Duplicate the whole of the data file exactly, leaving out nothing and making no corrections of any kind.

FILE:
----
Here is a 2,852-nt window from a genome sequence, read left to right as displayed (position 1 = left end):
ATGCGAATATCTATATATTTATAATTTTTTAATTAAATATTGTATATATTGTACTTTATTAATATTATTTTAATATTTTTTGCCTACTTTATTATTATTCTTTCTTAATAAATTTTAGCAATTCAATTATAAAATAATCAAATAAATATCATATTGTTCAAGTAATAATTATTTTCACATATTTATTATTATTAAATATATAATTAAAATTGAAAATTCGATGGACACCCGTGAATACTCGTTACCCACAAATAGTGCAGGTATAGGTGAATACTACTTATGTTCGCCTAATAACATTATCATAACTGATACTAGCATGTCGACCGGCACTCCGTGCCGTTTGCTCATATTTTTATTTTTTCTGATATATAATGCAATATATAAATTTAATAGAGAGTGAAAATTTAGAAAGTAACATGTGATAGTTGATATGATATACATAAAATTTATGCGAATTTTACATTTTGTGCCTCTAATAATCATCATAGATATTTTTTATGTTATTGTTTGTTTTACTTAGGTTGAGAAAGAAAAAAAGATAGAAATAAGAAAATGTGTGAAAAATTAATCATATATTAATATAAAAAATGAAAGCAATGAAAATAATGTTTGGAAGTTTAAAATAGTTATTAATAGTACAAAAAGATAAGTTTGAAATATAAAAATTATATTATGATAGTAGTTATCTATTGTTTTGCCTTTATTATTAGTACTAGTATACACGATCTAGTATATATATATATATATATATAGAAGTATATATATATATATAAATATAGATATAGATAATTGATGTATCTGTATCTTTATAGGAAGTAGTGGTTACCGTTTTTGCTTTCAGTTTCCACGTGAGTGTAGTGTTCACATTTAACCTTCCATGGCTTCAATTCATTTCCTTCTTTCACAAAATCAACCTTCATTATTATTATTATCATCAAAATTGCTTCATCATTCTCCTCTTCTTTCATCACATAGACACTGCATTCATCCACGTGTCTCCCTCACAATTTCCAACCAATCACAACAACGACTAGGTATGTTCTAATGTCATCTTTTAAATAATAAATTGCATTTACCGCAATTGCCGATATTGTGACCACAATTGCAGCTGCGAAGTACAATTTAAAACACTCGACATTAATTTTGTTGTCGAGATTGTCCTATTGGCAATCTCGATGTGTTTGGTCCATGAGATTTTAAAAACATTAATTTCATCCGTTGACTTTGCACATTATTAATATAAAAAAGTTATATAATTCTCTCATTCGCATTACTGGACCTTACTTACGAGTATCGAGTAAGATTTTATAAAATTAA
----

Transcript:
Here is a 2,852-nt window from a genome sequence, read left to right as displayed (position 1 = left end):
ATGCGAATATCTATATATTTATAATTTTTTAATTAAATATTGTATATATTGTACTTTATTAATATTATTTTAATATTTTTTGCCTACTTTATTATTATTCTTTCTTAATAAATTTTAGCAATTCAATTATAAAATAATCAAATAAATATCATATTGTTCAAGTAATAATTATTTTCACATATTTATTATTATTAAATATATAATTAAAATTGAAAATTCGATGGACACCCGTGAATACTCGTTACCCACAAATAGTGCAGGTATAGGTGAATACTACTTATGTTCGCCTAATAACATTATCATAACTGATACTAGCATGTCGACCGGCACTCCGTGCCGTTTGCTCATATTTTTATTTTTTCTGATATATAATGCAATATATAAATTTAATAGAGAGTGAAAATTTAGAAAGTAACATGTGATAGTTGATATGATATACATAAAATTTATGCGAATTTTACATTTTGTGCCTCTAATAATCATCATAGATATTTTTTATGTTATTGTTTGTTTTACTTAGGTTGAGAAAGAAAAAAAGATAGAAATAAGAAAATGTGTGAAAAATTAATCATATATTAATATAAAAAATGAAAGCAATGAAAATAATGTTTGGAAGTTTAAAATAGTTATTAATAGTACAAAAAGATAAGTTTGAAATATAAAAATTATATTATGATAGTAGTTATCTATTGTTTTGCCTTTATTATTAGTACTAGTATACACGATCTAGTATATATATATATATATATATAGAAGTATATATATATATATAAATATAGATATAGATAATTGATGTATCTGTATCTTTATAGGAAGTAGTGGTTACCGTTTTTGCTTTCAGTTTCCACGTGAGTGTAGTGTTCACATTTAACCTTCCATGGCTTCAATTCATTTCCTTCTTTCACAAAATCAACCTTCATTATTATTATTATCATCAAAATTGCTTCATCATTCTCCTCTTCTTTCATCACATAGACACTGCATTCATCCACGTGTCTCCCTCACAATTTCCAACCAATCACAACAACGACTAGGTATGTTCTAATGTCATCTTTTAAATAATAAATTGCATTTACCGCAATTGCCGATATTGTGACCACAATTGCAGCTGCGAAGTACAATTTAAAACACTCGACATTAATTTTGTTGTCGAGATTGTCCTATTGGCAATCTCGATGTGTTTGGTCCATGAGATTTTAAAAACATTAATTTCATCCGTTGACTTTGCACATTATTAATATAAAAAAGTTATATAATTCTCTCATTCGCATTACTGGACCTTACTTACGAGTATCGAGTAAGATTTTATAAAATTAA